Nesting Stored Procedures
Stored procedures are nested when one stored procedure calls another or executes managed code by referencing a CLR routine, type, or aggregate. You can nest stored procedures and managed code references up to 32 levels. The nesting level increases by one when the called stored procedure or managed code reference begins execution and decreases by one when the called stored procedure or managed code reference completes execution. Attempting to exceed the maximum of 32 levels of nesting causes the whole calling chain to fail. The current nesting level for the stored procedures in execution is stored in the @@NESTLEVEL function.
When a stored procedure executes managed code by referencing a CLR routine, type, or aggregate, this reference also counts as one level of nesting. Methods invoked from within managed code do not count against this limit. The current nesting level is returned by the @@NESTLEVEL function. When a CLR stored procedure performs data access operations through the Microsoft SQL Server managed provider, an additional nesting level is added in the transition from managed code to SQL and this level is reflected in the @@NESTLEVEL function.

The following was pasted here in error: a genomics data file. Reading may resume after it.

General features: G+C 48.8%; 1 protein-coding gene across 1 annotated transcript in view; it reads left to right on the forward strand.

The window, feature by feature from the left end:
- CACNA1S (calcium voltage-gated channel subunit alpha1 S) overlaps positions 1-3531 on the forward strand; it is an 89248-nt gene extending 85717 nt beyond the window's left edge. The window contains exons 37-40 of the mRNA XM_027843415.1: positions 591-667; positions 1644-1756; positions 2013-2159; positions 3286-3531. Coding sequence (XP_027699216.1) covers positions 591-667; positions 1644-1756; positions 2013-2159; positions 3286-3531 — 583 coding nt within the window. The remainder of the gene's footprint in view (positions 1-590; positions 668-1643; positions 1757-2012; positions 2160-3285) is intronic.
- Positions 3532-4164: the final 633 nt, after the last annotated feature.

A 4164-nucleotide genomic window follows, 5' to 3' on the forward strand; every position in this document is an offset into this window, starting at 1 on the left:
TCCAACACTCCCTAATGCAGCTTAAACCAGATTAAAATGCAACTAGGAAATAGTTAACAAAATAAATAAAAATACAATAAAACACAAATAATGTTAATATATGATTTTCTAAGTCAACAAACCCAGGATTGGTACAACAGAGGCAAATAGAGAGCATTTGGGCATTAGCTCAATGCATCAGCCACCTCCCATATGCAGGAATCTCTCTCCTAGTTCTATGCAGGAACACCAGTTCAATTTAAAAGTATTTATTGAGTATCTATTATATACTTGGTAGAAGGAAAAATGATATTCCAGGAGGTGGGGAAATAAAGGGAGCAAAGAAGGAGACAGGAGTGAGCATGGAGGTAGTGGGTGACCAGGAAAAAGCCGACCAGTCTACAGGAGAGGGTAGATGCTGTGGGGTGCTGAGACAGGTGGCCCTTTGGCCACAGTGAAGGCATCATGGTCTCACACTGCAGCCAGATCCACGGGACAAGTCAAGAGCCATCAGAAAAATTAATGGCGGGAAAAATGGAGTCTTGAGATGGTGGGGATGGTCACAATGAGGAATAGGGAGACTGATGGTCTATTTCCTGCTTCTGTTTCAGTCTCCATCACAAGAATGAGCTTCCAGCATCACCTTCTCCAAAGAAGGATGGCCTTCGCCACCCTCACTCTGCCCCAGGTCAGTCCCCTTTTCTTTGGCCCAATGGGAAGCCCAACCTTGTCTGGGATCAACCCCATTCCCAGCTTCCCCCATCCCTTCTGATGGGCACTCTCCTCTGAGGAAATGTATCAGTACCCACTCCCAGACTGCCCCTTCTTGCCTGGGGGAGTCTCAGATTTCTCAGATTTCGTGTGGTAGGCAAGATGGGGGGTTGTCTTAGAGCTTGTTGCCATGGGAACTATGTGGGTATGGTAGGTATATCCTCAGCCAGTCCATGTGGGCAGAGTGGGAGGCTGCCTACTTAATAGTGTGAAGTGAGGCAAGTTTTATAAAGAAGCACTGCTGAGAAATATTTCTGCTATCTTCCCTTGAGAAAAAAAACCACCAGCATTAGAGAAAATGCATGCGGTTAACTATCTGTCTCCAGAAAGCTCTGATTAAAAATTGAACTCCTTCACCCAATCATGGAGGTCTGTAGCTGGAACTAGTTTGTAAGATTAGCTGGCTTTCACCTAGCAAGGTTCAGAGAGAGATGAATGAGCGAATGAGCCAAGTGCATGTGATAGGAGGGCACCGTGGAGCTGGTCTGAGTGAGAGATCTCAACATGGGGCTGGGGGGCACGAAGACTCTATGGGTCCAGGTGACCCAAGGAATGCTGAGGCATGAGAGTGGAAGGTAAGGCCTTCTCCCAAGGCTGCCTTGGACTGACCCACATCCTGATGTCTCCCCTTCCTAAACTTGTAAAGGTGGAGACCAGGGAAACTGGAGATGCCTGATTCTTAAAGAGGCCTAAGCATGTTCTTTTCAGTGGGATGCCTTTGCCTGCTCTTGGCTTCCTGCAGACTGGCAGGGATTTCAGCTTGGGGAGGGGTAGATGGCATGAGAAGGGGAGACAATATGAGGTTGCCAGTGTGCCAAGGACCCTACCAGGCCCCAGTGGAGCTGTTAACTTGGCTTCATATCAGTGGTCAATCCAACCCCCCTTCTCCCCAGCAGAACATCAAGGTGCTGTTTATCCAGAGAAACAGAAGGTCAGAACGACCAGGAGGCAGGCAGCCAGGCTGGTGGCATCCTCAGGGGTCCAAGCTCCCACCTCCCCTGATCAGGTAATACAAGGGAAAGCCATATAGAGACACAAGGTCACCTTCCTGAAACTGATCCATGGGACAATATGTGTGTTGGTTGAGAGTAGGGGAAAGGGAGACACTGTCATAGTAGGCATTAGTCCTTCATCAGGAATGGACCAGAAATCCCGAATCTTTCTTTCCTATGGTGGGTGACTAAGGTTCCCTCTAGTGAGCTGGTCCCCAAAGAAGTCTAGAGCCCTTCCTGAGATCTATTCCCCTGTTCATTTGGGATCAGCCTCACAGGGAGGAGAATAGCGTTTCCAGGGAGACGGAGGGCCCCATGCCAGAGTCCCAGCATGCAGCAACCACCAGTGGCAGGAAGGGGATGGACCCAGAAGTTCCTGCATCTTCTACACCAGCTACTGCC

An error in a nested stored procedure is not necessarily fatal to the calling stored procedure. When invoking stored procedures within stored procedures, use the Transact-SQL RETURN statement to return a return code and check the return code from the calling stored procedure. In this way, you can specify the behavior of your stored procedures when errors occur. For more information about using return codes, see Returning Data Using a Return Code.
Stored procedures can even do a nested call to themselves, a technique known as recursion.
Although the nesting limit is 32 levels, Microsoft SQL Server 2005 has no limit on the number of stored procedures that can be invoked from a given stored procedure, provided that the subordinate stored procedures do not invoke other subordinate stored procedures and the maximum nesting level is never exceeded.